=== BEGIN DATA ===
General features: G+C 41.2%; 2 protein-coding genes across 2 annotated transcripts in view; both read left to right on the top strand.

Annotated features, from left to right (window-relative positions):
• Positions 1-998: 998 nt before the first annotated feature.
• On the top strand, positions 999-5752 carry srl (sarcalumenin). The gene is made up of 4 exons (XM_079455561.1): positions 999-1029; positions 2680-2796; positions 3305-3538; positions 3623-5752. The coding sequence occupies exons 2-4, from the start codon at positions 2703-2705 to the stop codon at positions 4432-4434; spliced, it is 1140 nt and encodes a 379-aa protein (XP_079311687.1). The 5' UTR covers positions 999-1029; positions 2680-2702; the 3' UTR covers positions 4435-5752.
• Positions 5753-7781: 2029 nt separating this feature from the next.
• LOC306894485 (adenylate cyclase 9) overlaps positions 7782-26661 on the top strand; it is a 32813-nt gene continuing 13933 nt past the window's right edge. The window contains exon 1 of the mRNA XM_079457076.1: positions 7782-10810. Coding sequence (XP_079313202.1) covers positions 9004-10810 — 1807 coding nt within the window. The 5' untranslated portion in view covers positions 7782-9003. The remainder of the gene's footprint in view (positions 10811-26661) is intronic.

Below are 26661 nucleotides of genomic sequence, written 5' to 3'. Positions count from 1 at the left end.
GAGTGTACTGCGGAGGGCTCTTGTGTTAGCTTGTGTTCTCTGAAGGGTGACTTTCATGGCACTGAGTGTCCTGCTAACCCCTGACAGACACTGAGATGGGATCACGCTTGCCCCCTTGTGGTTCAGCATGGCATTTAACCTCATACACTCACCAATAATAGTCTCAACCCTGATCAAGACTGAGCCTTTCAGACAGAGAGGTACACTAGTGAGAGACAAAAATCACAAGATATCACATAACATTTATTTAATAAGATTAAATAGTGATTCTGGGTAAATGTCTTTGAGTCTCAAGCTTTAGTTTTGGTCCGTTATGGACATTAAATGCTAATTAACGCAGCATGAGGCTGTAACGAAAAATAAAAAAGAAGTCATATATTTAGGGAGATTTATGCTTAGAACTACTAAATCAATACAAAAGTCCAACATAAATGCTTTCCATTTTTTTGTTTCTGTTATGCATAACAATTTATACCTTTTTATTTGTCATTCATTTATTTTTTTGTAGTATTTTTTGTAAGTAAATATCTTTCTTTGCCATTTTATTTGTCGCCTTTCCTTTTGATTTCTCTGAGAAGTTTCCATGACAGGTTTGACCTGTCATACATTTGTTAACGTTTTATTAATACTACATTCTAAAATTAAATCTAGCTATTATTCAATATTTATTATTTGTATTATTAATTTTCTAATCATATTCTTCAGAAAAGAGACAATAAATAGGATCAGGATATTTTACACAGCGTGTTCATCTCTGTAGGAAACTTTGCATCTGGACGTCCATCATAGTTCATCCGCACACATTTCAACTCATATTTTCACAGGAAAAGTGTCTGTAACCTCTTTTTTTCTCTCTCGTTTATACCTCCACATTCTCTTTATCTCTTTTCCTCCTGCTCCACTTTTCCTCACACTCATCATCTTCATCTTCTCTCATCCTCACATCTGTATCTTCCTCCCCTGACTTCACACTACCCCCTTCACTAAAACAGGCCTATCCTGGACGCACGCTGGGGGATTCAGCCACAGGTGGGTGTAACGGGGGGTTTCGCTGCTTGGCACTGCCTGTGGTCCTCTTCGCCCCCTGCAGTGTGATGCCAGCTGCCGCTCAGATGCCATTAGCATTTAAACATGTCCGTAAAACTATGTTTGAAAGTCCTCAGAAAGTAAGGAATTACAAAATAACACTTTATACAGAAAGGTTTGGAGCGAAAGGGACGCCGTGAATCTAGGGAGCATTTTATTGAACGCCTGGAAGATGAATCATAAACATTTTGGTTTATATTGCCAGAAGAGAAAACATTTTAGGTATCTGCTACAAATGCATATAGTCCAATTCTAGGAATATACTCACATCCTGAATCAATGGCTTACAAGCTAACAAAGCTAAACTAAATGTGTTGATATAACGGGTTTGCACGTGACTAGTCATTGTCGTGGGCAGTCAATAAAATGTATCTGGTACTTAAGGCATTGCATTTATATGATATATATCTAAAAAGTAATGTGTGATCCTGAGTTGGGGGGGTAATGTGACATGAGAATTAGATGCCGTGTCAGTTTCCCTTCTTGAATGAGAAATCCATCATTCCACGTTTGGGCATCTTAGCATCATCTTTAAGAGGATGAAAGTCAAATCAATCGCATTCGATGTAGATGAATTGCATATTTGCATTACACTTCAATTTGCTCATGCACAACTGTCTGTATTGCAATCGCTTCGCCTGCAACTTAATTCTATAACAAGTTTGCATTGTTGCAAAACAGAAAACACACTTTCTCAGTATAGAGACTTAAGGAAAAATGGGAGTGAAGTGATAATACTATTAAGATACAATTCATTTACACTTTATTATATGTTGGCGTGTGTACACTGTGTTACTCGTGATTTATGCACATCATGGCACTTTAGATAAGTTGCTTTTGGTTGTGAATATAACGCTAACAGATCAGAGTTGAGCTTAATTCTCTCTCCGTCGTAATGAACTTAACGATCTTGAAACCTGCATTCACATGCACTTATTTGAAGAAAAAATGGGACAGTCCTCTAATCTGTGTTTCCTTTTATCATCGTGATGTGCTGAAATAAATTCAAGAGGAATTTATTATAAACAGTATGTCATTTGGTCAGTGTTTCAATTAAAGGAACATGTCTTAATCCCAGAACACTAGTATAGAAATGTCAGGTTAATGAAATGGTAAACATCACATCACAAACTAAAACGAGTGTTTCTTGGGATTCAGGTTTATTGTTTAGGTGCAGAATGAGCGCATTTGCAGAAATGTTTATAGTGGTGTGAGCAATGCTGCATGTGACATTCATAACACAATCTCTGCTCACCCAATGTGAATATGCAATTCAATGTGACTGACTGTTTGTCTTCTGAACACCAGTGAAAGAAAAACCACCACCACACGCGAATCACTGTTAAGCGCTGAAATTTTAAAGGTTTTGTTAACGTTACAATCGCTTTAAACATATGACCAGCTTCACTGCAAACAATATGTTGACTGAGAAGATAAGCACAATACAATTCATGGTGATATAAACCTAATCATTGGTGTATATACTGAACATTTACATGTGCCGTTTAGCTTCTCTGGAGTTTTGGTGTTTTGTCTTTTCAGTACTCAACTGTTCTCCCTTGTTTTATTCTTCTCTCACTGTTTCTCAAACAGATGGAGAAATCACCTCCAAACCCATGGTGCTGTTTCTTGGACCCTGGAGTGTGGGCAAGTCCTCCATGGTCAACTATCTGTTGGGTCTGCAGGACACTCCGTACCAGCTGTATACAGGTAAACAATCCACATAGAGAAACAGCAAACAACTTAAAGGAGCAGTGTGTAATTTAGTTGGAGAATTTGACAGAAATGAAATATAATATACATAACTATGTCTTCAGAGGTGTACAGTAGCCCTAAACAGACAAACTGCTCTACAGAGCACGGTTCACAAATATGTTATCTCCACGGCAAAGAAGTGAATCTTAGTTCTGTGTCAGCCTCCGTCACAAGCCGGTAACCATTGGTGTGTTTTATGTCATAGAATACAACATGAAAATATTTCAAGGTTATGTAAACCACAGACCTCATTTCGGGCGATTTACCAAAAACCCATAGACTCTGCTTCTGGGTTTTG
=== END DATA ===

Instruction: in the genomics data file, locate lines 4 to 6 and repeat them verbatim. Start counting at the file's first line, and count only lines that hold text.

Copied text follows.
• On the top strand, positions 999-5752 carry srl (sarcalumenin). The gene is made up of 4 exons (XM_079455561.1): positions 999-1029; positions 2680-2796; positions 3305-3538; positions 3623-5752. The coding sequence occupies exons 2-4, from the start codon at positions 2703-2705 to the stop codon at positions 4432-4434; spliced, it is 1140 nt and encodes a 379-aa protein (XP_079311687.1). The 5' UTR covers positions 999-1029; positions 2680-2702; the 3' UTR covers positions 4435-5752.
• Positions 5753-7781: 2029 nt separating this feature from the next.
• LOC306894485 (adenylate cyclase 9) overlaps positions 7782-26661 on the top strand; it is a 32813-nt gene continuing 13933 nt past the window's right edge. The window contains exon 1 of the mRNA XM_079457076.1: positions 7782-10810. Coding sequence (XP_079313202.1) covers positions 9004-10810 — 1807 coding nt within the window. The 5' untranslated portion in view covers positions 7782-9003. The remainder of the gene's footprint in view (positions 10811-26661) is intronic.